1. 1. The International Journal of Engineering And Science (IJES)||Volume|| 1 ||Issue|| 2 ||Pages|| 260-268 ||2012||ISSN: 2319 – 1813 ISBN: 2319 – 1805 Framework for Analysis of Dynamic Social Networks Evolution  1 Karuna.C.Gull, 2 Akshata B. Angadi, 3Kiran B.Malagi 1, 2, 3 Department of Computer Science and Engineering, K.L.E. Institute of Technology, India.-----------------------------------------------------------------Abstract----------------------------------------------------------------------Recent years have seen an explosive growth of various online communities. The processes by whichcommunities come together, attract new members, and develop over time is a central research issue in the socialsciences—political movements, professional organizations, and religious denominations all provide fundamentalexamples of such communities. In the digital domain, on-line groups are becoming increasingly prominent due tothe growth of community and social networking sites such as MySpace, Twitter. However, the challenge ofcollecting and analyzing large-scale time resolved data on social groups and communities has left most basicquestions about the evolution of such groups largely unresolved: what are the structural features that influencewhether individuals will join communities, which communities will grow rapidly, and how do the overlaps amongpairs of communities change over time? So considering these, in this paper we present a framework for modelingand detecting community evolution in social networks. This framework allows tracking of events related tocommunities as well as events related to individual nodes. These events can be considered as building bloc ks forpattern detection in networks with evolving communities. This framework can be formalized by applying it to areal dataset consisting of emails. Keywords – Event based Framework, Group formation, Network Evolution, SNA (Social Network Analysis). ------------------------------------------------------------------------------------------------------------------------------------------ Date of Submission: 11, December, 2012 Date of Publication: 25, December 2012 ------------------------------------------------------------------------------------------------------------------------------------------ I. INTRODUCTION the challenge arises from the difficulty in identifying andT he tendency of people to come together and formgroups is inherent in the structure of society; and theways in which such groups take shape and evolve working with appropriate datasets: one needs a large,over time is a theme that runs through large parts of realistic social network containing a significantsocial science research [9]. The study of groups and collection of explicitly identified groups, and withcommunities is also fundamental in the mining and sufficient time-resolution that one can track theiranalysis of phenomena based on sociological data— growth and evolution at the level of individual nodes.for example, the evolution of informal close-knitgroups within a large organization can provide insight II. The Present Work: Analyzing Groupinto the organization‘s global decision-making Formation And Evolution:behavior; the dynamics of certain subpopulations In this paper we seek to address thesesusceptible to a disease can be crucial in tracking the challenges, exploring the principles by which groupsearly stages of an epidemic; and the discussions develop and evolve in large-scale social networks. Wewithin an Internet-based forum can be used to follow consider a number of broad principles about thethe emergence and popularity of new ideas and formation of social groups, concerning the ways intechnologies. The digital domain has seen a which they grow and evolve.significant growth in the scale and richness of on-linecommunities and social media, through the rise of We consider three main types of questions.social networking sites beginning with Friendster and • Membership. What are the structural features thatits relatives, and continuing to more recent systems influence whether a given individual will join aincluding MySpace, Facebook, and LiveJournal, as particular group?well as media-sharing sites such as Flickr. • Growth. What are the structural features that While abstract descriptions such as this — influence whether a given group will growof groups growing concurrently and organically in a significantly (i.e. gain a large net number of newlarge network —are clearly suggestive, the fact is that members) over time?it has been very hard to make concrete empiricalstatements about these types of processes. Much ofwww.theijes.com The IJES Page 260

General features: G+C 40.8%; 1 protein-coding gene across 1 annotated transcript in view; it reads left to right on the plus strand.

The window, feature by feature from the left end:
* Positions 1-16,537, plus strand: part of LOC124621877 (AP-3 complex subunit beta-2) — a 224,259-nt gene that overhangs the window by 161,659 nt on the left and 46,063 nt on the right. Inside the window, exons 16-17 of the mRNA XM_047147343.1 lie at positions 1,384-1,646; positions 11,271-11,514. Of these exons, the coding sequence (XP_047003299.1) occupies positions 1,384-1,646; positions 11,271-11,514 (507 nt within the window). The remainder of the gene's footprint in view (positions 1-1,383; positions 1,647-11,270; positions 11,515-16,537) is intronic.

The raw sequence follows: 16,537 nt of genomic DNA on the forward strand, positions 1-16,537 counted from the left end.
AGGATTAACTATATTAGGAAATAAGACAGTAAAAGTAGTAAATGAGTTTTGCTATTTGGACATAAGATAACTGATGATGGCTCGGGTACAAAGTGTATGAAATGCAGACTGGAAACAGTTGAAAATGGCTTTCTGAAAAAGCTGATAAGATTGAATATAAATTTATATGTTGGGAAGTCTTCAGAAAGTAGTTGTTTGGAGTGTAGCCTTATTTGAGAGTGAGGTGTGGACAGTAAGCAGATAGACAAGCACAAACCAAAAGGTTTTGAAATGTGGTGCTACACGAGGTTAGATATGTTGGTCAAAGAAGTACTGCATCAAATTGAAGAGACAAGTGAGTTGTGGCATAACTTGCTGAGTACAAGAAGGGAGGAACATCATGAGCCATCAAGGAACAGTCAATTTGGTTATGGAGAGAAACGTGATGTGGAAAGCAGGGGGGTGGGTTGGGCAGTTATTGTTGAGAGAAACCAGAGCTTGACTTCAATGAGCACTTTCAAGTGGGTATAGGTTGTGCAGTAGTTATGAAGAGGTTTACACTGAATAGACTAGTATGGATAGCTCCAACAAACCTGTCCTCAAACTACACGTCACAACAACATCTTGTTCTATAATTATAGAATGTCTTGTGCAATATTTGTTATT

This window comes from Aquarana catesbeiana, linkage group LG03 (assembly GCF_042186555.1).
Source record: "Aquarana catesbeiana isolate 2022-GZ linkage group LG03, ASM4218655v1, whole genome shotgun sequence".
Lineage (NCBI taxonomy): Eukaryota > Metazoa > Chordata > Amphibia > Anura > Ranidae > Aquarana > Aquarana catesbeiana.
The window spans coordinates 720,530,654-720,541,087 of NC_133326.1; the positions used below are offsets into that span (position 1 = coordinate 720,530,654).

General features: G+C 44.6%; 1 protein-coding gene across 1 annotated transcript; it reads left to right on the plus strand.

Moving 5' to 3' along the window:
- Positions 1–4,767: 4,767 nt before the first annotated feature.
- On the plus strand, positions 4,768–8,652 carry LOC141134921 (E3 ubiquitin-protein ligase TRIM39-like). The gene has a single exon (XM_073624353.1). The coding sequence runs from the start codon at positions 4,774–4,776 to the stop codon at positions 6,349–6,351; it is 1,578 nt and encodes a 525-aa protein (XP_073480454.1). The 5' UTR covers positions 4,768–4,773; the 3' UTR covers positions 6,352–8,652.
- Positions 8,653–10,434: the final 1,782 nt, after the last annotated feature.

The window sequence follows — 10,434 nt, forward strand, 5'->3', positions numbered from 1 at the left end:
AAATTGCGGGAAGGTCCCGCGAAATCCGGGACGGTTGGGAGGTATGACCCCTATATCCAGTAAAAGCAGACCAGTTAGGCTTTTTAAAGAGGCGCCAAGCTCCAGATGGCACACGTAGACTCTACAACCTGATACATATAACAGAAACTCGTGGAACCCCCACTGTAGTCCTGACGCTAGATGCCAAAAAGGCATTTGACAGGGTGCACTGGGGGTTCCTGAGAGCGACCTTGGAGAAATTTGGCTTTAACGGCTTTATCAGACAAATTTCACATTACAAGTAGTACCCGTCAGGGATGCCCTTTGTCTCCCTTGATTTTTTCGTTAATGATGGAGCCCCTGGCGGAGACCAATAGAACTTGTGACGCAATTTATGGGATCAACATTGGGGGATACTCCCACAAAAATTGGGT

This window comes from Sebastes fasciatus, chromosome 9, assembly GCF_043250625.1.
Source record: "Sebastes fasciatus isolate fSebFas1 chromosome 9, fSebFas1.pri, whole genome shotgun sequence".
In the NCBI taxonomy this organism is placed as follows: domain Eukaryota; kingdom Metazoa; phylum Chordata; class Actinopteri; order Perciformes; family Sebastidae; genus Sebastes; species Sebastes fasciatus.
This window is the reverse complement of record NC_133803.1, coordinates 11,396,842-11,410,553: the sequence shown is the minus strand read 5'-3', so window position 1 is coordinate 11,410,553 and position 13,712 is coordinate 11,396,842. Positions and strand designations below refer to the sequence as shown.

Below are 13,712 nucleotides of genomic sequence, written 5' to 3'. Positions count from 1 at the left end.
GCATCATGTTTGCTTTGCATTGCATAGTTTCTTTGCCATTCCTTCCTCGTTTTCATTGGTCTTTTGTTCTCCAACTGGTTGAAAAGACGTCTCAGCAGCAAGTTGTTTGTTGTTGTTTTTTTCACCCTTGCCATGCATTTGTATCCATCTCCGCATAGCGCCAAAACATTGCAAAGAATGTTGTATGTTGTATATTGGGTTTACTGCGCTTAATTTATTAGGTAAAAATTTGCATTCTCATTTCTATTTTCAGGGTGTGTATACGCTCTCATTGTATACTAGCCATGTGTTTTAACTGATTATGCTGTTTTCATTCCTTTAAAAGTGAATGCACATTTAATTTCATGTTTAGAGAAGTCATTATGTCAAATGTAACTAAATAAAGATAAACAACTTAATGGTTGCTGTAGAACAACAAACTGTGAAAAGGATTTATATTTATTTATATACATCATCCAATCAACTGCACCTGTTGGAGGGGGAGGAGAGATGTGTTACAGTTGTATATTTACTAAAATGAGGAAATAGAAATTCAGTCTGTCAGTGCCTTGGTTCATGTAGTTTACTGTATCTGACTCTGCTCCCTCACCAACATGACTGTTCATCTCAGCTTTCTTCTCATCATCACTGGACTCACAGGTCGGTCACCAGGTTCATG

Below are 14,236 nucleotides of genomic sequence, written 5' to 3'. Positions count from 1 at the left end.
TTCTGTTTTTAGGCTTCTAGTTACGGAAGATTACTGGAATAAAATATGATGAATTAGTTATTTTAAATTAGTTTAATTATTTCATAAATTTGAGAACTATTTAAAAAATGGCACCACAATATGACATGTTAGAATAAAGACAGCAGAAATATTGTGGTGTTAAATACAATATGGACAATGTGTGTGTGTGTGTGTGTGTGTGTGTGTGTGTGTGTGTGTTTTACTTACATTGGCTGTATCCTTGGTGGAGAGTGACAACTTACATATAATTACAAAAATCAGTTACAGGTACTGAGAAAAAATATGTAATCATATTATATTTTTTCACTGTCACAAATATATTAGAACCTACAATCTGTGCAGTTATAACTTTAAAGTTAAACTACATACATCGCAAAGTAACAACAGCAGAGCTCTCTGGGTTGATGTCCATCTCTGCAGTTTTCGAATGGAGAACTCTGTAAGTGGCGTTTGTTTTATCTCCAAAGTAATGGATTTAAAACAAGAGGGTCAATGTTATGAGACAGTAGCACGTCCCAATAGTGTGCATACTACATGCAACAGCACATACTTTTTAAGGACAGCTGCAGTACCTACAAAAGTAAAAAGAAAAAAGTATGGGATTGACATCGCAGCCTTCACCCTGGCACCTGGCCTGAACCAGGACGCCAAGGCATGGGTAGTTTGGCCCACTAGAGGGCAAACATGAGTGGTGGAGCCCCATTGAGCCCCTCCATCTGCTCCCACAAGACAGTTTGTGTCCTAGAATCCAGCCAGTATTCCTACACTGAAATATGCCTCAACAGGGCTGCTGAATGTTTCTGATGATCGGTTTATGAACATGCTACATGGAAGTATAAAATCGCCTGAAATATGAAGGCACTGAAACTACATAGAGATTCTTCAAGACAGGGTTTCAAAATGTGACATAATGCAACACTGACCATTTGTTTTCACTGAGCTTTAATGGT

2. 2. Framework for Analysis of Dynamic Social Networks Evolution• Change. A given group generally exists for one ormore purposes at any point in time; in our datasets, III. RELATED WORKfor example, In the literature there has been a considerablegroups are focused on particular ―topics of interest.‖ amount of work done to detect communities in socialHow do such foci change over time, and how are these networks [1, 4]. A common issue in the previous workchanges correlated with changes in the underlying set is that the analysis of social networks was mainly aof group members? static investigation of the aggregated graph of the network across multiple snapshots. Hence, in the Conventional data is typically a set of noticeable effect of time was neglected. However, aobservations, which are considered independent of large number of social networks are continuouslyone another and identically distributed. In reality, data changing over time, thus they require a dynamiccould be highly dependent, with observations relating analysis. Recently there has been some work onto one other in a variety of relationships. The analysis, analyzing communities and their evolutions invisualizing, and interpreting of such relational data is dynamic social networks. Leskovec et al. [5] studiedknown as social network analysis (SNA). the patterns of growth for graphs based on various topological properties, such as the degree of Network input format is common to other distribution and small-world properties of largeSNA tools, using a simple pair of vertices to indicate networks. They also proposed a graph generationan edge. The Network file can optionally include model, called the Forest Fire model, to produce graphsexplicit lists of vertices, edge or vertex properties, and exhibiting the discovered patterns. Backstrom et al. [6]timeframe labels for dynamic networks. Meerkat‘s proposed using structural features of communities andfunctionality can be divided into four general individuals and then applying decision-trees tocategories: (1) interactive network visualization and approximate the probability of an individual joining anetwork metrics; (2) filtering and extraction; (3) community. They also tried to identify communitiescommunity mining; and (4) event analys is. These that are more likely to grow over time and predictedfeatures allow researchers to discover the importance the movements between communities based on theof entities in their domain networks, and make same features. Tantipathananandh et al. [7] presentedinferences about algorithmically discovered frameworks and algorithms to determine the evolutioncommunities. Being able to track entities and of communities in social networks. Although theycommunities over time, observing community assumed all groups are disjoint and explicitly defined,evolution, and performing analysis at different they tried to identify the notion of a community overhierarchical granularities allows for better leverage in all snapshots based on the changes in those groups.network exploration. They focused mostly on tracking the membership of an individual across all snapshots. Asur et al. [8] This idea of analysis over time, or dynamic analyzed the behavior of interaction graphs bynetwork analysis, is the final pillar on which Meerkat is defining critical events and computing them in anbuilt. Social networks in many domains are subject to efficient manner. They also introduced novelentities dropping in and out of interactions and thus behavioral measures such as stability, sociability,migrating across communities. To promote and influence and popularity for nodes and an incrementalfacilitate community mining across time, Meerkat way to calculate them over time. Falkowski et al. [9]offers event analysis functionality. analyzed the evolution of communities and studied their stability and fluctuation by defining similarity We propose an event-based framework to between them. Moreover, in order to identifycategorize and track how communities evolve in social persistent communities, they applied standardnetworks. Our framework takes the detected statistical measures. The use of on-line socialcommunities at consecutive snapshots as an input networking sites for data mining applications has beenand provides a mapping of how each community the subject of a number of recent papers; see [13,14]evolved at each snapshot. It also allows one to follow for two recent examples. These recent papers havethe events pertaining to individual nodes across each focused on different questions, and have not directlysnapshot. exploited the structure of the user-defined communities embedded in these systems. Studies of The rest of the paper is organized as follows. the relationship between different newsgroups onFirst in Section 2, we discuss related work. In Section Usenet [16,15] has taken advantage of the self-3, we describe our event-based framework in detail. identified nature of these online communities,Expected experimental results on sample email although again the specific questions are quitedatasets are discussed in Section 4. Finally in Section different.5, we discuss the conclusion and future work.www.theijes.com The IJES Page 261